Insurance firms have been put on notice through a Dear CEO letter that they cannot be charged more than new customers, and consumer duty underlines that expectation. The FCA has been clear that Credit firms and Lenders are doing all they can to help customers who have difficulty making repayments.
The Buy Now Pay Later sector has also been warned that their contracts must be clear and fair, and their financial promotions meet FCA requirements. With this backdrop plus the Treasury's focus on bringing Buy Now Pay Later into regulation, the risks of scams and financial crime are only growing during the cost of living crisis.
This brings fraud and financial crime back up the FCA's agenda. The FCA is doubling down on scams. Remember that the FCA is still under enormous pressure to do more and to act faster to stop bad actors. As a result, they are firm in ensuring that firms meet their standards.
Furthermore, they are putting short response timeframes on requests for information they believe you should already have, which in turn puts pressure on you to hold that information in a readily accessible format.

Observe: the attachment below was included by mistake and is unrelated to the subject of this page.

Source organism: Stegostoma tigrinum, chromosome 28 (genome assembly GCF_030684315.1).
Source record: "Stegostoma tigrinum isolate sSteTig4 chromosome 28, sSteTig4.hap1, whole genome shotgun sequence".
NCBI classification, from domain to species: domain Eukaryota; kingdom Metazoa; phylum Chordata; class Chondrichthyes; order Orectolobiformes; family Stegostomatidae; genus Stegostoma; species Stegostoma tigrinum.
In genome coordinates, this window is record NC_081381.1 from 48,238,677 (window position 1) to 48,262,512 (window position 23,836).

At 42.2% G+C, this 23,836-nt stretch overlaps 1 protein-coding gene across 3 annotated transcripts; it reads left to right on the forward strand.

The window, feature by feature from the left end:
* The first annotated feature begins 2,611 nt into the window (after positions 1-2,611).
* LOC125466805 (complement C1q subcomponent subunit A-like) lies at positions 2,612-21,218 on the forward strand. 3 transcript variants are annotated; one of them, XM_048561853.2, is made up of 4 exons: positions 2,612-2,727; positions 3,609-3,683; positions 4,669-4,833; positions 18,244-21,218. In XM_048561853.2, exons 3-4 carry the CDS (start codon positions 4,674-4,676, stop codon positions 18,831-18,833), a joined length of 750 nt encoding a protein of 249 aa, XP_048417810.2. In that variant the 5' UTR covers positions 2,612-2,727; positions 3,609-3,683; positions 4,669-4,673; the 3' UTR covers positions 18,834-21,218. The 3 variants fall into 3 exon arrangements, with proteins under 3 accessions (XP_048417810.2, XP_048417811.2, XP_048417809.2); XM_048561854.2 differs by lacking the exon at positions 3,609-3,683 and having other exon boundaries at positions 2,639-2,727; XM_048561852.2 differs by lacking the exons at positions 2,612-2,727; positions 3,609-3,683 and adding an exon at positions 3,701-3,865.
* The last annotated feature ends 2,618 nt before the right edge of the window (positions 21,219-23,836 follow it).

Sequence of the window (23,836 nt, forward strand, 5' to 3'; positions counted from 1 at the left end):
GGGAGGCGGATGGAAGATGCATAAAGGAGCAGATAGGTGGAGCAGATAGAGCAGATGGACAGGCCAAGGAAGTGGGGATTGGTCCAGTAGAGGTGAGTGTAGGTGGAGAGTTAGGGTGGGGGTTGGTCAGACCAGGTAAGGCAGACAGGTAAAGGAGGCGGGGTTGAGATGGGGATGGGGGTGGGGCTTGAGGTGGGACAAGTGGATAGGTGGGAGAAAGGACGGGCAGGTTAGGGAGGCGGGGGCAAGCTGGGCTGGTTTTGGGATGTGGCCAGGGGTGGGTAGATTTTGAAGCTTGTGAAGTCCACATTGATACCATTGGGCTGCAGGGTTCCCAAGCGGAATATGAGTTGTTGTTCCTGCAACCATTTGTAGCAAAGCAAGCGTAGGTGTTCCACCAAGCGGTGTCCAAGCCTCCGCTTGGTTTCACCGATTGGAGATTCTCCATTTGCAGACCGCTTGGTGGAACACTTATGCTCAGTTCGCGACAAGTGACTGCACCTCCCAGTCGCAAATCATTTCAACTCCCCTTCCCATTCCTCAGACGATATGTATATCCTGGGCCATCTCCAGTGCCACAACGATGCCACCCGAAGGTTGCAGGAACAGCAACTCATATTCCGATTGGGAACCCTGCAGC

Priority 5. Frictions in the sales process
The FCA has highlighted frictions in the sales process for execution-only mortgages. It will continue this theme as firms implement Consumer Duty by extending it to post-sales.
Firms are expected to look at where customers are having difficulty or abandon online processes or don't start other processes, such as making a phone call to cancel a policy. This will be a hot topic for many firms during 2023, but it will help you better understand our customers and how to enhance their experience.
Priority 6. Fraud
The risk of fraud rose during the lockdown and covid 19. However, it hasn't been reduced as a risk partly due to the cost of living crisis and partly because new customers are entering the financial services market.
FCA staff were given specialist fraud training and hired several fraud specialists following the London Capital and Finance report. This means the FCA is now looking at the risk of fraud in terms of firms having inadequate systems and controls and risk management frameworks.
They are also aware that some firms are still not fully aware of threats of cyber-attacks which could potentially lead to consumer data being compromised.
These are all areas where your people are your best defence, so investing in them and their knowledge and awareness about fraud and cyber attacks will keep your first line focussed on fraud. You also need to ensure that your risk and control frameworks have been reviewed and updated to reflect the current operating environment.
Priority 7. Systems & controls to mitigate financial crime